So is Microsoft helping keeping sinking ships alive?  Has Microsoft leveraged their bets by banking beyond Windows Phone 7 and Nokia?  The R&D knowledge that exists within Microsoft, Nokia and RIM surely would have benefits for all three companies.  For example, RIM will be banking on Bing, Bing’s map service in turn is dependent on Navteq, which is in turn owned by Nokia.  In short, RIM has benefitted from the Nokia-Microsoft partnership, whether they intended for it to happen or not.  Does this sound like a menage-a-trois to anyone?
The reality of the situation is that the mobile industry is highly incestuous.  Each brand seems to benefit off the R&D of another brand because at the end of the day, many of these brands either have their components business to look after or use the contract manufacturer to eventually put together their kit.  The recent Apple suing Samsung episode is just an example of this, where Apple saw Samsung as a competitor who infringed on their design patents but at the same Apple is also highly dependent on Samsung to provide parts for the iPhone 4.


With BlackBerry devices being as popular as they are with corporate users, will working with Microsoft also mean that we could see mobile versions of Microsoft’s Office suite make their way onto BlackBerry AppWorld?  With Keynote, Pages and Numbers being amongst the most popular Apps on Apple’s App-store, this could certainly be a money making opportunity for both RIM and Microsoft.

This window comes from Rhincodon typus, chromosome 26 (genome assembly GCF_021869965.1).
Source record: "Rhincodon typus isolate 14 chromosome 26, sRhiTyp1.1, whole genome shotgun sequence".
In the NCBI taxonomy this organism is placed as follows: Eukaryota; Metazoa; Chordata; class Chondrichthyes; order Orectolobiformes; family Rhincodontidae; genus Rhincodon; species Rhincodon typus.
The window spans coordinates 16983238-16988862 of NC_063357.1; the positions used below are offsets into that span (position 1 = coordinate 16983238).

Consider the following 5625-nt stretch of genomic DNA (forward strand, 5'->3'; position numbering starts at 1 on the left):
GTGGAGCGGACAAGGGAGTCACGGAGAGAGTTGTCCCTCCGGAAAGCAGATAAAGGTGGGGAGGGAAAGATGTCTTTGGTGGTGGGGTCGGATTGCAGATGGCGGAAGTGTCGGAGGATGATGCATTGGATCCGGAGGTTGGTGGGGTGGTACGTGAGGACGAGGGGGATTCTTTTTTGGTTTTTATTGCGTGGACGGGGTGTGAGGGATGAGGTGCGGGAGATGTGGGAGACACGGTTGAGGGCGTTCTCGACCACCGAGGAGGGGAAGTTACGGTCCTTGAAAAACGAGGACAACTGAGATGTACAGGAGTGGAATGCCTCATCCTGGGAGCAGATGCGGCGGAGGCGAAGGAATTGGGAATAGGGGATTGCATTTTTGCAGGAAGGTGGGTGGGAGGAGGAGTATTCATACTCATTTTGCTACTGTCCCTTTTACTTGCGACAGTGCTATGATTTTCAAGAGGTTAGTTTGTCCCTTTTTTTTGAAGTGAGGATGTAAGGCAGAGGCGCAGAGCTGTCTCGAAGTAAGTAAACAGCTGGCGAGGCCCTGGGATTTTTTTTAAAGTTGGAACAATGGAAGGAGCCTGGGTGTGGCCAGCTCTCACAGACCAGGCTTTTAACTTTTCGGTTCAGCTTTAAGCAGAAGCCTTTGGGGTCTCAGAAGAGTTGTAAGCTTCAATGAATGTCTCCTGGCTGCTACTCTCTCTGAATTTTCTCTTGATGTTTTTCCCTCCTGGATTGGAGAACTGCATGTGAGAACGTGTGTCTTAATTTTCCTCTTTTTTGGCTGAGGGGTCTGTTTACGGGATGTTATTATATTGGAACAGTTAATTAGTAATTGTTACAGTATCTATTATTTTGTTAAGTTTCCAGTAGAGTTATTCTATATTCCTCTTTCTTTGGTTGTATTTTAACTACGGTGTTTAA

Moving beyond the enterprise market though, Microsoft has also made forays into the consumer market with their gaming devices with the XBox.  With tablets and smartphones becoming an essential part of any gaming companies existence, could Microsoft be hoping their next lease of life in the gaming business comes from the tens of millions of BlackBerry subscribers out there?

Even though Microsoft never acquired Nokia, is Microsoft’s strategy to work with RIM on the high-end of the smartphone market and work with Nokia for the mass-market devices? After all, RIM’s announcement at the event is that amateur hour is over.  This partnership probably helps differentiate RIM from competitors in the market like Samsung, HTC or Motorola which don’t have their own operating system platform, however, there is still another fruit company called Apple which has their own hardware and software which RIM competes with that can't be forgotten.   

RIM also has kept their finger in many pies because as excited as they were with the Microsoft announcement, they also did mention that their flagship product, the PlayBook, would be compatible with Android apps, which means they've kept their gates open when it comes to possibly collaborating with Google, as and when it is convenient in the future.  

In short, in the space of three days, RIM showed us they've gone from being the isolated player in the mobile industry to now finding themselves in bed with Microsoft, Nokia and Google.  One thing is for sure, many of us left with more questions than answers once the hype was over.  Anyone have a crystal ball we can borrow to see just how this move forward, please share it with us if you do.

Posted By: Ashish Panjabi, Chief Operating Officer, Jacky's Electronics